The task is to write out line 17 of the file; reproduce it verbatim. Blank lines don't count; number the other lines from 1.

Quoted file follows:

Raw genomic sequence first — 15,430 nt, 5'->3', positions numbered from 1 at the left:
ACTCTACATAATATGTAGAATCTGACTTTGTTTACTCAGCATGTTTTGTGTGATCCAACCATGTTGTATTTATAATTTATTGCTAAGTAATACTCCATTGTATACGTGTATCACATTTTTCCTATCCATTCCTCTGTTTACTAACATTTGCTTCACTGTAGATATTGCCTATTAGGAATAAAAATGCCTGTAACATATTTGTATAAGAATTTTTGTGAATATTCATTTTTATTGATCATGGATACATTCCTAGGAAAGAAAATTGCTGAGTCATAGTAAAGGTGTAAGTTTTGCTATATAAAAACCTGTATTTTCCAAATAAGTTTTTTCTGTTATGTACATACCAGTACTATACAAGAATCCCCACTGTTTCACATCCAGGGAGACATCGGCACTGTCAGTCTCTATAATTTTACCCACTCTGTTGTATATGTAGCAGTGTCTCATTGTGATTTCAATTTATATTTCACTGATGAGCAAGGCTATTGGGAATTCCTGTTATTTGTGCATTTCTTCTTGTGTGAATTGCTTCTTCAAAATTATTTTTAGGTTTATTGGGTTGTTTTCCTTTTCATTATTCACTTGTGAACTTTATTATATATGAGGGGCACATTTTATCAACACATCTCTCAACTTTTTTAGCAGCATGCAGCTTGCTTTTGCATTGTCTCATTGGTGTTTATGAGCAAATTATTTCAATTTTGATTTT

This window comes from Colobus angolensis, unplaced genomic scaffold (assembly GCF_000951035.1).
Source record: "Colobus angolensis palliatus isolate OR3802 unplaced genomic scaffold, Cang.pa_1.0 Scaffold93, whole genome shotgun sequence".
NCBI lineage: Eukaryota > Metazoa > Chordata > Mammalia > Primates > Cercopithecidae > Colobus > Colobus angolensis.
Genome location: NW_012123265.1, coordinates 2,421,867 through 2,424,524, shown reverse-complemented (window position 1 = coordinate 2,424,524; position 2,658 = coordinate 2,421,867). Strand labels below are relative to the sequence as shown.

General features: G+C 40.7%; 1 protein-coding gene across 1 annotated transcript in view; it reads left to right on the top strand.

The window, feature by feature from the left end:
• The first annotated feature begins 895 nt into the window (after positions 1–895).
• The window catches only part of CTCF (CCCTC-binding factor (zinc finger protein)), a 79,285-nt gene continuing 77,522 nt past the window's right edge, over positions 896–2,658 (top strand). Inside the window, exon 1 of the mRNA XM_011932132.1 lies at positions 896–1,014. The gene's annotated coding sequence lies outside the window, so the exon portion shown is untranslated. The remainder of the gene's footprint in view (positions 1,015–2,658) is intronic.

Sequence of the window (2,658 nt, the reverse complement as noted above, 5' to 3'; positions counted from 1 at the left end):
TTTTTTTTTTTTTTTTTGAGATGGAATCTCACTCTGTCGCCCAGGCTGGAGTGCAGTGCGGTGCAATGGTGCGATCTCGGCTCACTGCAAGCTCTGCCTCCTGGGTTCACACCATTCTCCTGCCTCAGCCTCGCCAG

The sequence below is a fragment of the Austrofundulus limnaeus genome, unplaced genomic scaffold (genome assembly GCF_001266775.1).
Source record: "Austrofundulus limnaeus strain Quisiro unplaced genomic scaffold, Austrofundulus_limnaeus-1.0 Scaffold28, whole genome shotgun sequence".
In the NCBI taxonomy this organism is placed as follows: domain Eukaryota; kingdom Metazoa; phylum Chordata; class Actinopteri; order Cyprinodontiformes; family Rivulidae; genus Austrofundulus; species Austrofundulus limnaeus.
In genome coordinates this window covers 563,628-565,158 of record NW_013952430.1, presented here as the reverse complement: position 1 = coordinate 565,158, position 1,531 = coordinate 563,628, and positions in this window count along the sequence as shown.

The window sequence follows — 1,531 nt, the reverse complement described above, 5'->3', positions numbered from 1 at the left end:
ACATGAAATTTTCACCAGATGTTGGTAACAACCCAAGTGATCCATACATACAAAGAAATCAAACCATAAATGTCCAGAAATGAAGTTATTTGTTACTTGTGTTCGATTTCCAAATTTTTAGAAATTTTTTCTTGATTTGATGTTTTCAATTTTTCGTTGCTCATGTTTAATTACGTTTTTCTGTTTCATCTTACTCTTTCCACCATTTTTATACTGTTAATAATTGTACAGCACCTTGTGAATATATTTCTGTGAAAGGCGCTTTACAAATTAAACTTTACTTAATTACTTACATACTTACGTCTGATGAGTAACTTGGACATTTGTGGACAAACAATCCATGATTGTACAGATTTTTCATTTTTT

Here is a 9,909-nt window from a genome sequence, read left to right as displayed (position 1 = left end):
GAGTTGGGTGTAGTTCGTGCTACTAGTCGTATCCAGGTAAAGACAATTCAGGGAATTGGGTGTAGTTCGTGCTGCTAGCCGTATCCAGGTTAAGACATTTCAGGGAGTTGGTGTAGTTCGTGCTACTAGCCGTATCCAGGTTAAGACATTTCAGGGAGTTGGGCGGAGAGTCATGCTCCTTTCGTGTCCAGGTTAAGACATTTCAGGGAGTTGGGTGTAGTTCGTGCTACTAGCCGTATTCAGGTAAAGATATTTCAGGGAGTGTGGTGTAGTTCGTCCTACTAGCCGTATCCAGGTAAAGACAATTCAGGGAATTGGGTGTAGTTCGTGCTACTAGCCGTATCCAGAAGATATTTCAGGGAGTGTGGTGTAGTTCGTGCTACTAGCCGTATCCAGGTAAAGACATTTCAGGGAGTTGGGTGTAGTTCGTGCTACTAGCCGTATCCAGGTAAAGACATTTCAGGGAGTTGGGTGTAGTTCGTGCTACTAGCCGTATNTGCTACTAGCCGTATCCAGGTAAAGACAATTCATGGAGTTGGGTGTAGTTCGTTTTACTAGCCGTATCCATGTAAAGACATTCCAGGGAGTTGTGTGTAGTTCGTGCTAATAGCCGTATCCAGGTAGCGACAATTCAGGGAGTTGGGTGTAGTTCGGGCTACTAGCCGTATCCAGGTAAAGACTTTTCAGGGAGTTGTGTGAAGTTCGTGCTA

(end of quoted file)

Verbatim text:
The window sequence follows — 1,531 nt, the reverse complement described above, 5'->3', positions numbered from 1 at the left end: